Research leads Design

17 November 2017

The design of POWIIIS Primary evolved after a great deal of consultation, research and review. Taking into account the position and requirements, a design was decided upon which reflects modern research findings for optimum learning for primary aged children.

The HEAD Project (Holistic Evidence and Design) was conducted by Salford University in the UK in 2015 and is the first time that clear evidence of the effect on users of the overall design of the physical learning space has been isolated in real life situations. This formed the basis for the design.

Pupils spend a large proportion of their day at school and consequently the physical characteristics of spaces does impact on their experience. The single most important finding from the research is that there is clear evidence that the physical characteristics of primary schools does impact on pupils’ learning progress in reading, writing and mathematics.

There are three main aspects of the design which affect learning, the first being naturalness.

  • Good natural light helps to create a sense of physical and mental comfort, and its benefits seem to be more far-reaching than merely vision. The soft and diffused quality of natural light, and its subtle changing value and colour, cannot be replicated by lighting.
  • It is important that air quality is maintained through good ventilation both natural and mechanical.
  • Temperature needs to be monitored to ensure pupils do not report discomfort, and that their achievement and performance is not allowed to deteriorate as attention decreases.
  • The aim is always to provide good quality conditions for the production and reception of desirable sounds. Comfortable and clear auditory perception, along with freedom from background noise not only improves communication but also promotes working and learning efficiency.
  • Research provides evidence of profound benefits of the experience of nature for children, with their greater plasticity and vulnerability. It is argued that the quality of life in a school is much enhanced when plenty of useable outdoor space is present.

Our design embraces all these factors. All areas are bright and have natural light flooding into them. The design allows for a natural air flow as well as providing adequate mechanical air conditioning which maintains both air quality and a suitable temperature. All classrooms have acoustic pin-board between adjoining walls and floating ceilings along with carpets in certain areas, all planned to reduce noise. The four specific classroom blocks allow the different age groups to not be disturbed by younger children.  The breakout areas, in all blocks, that lead directly onto age appropriate playgrounds allow the pupils to easily access outside at any time.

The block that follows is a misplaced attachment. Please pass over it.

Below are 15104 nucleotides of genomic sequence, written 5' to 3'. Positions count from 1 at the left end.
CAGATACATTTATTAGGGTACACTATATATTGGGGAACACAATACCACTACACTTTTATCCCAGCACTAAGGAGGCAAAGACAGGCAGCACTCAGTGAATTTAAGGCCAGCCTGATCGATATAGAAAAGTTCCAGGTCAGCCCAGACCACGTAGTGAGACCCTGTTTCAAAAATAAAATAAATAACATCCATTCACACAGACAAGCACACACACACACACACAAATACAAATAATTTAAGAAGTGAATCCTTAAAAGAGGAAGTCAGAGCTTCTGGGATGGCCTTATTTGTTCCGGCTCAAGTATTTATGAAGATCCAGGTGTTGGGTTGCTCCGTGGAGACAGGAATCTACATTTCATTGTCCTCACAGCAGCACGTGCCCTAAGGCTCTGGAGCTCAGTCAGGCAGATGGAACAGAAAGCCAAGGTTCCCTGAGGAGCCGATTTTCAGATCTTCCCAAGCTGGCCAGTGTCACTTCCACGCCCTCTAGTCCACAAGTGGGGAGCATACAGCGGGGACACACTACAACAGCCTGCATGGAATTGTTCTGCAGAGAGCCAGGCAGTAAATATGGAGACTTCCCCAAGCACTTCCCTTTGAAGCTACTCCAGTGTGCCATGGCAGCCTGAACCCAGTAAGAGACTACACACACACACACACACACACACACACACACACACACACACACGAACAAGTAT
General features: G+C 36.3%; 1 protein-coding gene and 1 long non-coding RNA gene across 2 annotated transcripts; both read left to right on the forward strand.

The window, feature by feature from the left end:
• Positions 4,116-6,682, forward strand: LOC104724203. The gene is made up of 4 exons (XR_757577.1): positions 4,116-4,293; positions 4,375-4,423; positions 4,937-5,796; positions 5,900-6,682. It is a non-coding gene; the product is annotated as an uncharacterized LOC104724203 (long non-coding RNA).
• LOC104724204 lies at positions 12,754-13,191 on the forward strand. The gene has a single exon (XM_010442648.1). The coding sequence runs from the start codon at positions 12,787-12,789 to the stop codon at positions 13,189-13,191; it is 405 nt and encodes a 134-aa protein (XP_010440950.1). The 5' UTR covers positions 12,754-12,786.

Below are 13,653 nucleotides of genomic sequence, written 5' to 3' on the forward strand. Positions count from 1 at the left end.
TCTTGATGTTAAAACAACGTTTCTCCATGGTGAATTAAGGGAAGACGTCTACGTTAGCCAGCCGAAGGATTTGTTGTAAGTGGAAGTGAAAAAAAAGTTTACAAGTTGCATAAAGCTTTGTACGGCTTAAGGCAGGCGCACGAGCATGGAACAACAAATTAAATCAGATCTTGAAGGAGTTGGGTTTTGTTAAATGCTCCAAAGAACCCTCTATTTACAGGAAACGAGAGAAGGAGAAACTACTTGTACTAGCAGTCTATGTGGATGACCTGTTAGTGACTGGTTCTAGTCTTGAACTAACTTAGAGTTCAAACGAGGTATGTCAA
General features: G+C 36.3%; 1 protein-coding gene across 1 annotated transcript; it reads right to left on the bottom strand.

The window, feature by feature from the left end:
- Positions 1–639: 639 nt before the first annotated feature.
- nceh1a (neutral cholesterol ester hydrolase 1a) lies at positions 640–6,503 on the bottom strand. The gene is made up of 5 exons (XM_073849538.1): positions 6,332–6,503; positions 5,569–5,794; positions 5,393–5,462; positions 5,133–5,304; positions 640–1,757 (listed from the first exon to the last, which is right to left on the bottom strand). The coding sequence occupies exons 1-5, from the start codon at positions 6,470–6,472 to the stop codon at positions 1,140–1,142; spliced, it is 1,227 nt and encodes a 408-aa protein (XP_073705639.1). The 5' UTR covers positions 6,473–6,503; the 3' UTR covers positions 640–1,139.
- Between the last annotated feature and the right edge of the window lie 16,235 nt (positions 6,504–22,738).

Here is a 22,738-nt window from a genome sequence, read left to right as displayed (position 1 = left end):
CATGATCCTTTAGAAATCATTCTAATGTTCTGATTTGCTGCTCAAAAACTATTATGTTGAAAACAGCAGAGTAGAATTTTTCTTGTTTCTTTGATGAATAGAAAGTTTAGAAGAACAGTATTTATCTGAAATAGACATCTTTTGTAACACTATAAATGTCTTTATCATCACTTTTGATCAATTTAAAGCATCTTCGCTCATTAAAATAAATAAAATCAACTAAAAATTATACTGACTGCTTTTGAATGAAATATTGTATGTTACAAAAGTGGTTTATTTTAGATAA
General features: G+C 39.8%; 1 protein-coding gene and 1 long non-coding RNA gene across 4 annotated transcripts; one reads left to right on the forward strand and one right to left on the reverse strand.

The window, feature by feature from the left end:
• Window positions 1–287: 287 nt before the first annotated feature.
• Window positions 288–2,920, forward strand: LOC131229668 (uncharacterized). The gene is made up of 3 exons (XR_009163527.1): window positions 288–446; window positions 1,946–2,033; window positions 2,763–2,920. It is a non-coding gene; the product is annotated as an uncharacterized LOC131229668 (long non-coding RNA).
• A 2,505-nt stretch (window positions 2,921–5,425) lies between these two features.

The second design feature that affects learning is known as Individualisation.

  • Flexibility is a key design requirement offering a variety of opportunities for different modes of learning. Classrooms with clear breakout zones or breakout rooms are found to impact positively on learning. Younger pupils, who spend a lot of their time engaged in play-based learning, benefit from a larger number of different learning zones.
  • Ownership, physiology and psychology research indicates that personalization of space is an important factor in the formation of an individual’s identity and sense of self-worth. It is agreed that intimate and personalised spaces are better for absorbing, memorizing and recalling information.
  • Navigation is made easier by use of landmarks and clear differentiation between different parts of the school

Our design allows for flexibility with ready access to breakout areas, meeting/quiet rooms on each level, specialist rooms and also a range of reading areas. The classrooms will have floor to ceiling pin-board allowing pupils to easily display their work and pupils will also have their own storage drawer. The décor in each block will be age appropriate enabling each pupil to feel safe within their own environment.

The third design feature that affects learning is known as Stimulation

  • When discussing colour in an educational context, the choices can be seen as a matter of preference, or from a functional learning perspective. It has been concluded that coloured environments have significant effects on pupil’s learning activity and their well-being. Light walls with a feature wall highlighted in a brighter colour, contributes to an appropriate background level of stimulation. Bright colours on fitments, e.g. floors, desks and chairs can be introduced as accents to the overall environment.

The interior design of the school has been carefully constructed with regard to these findings. The colours chosen for each area are age appropriate and, while the break out areas offer a greater degree of stimulation the classrooms are of a more simple design. This will allow the pupils to take ownership of the classroom by displaying their own work.

The whole design of POWIIS Primary has been developed with pupils’ optimum learning at its heart.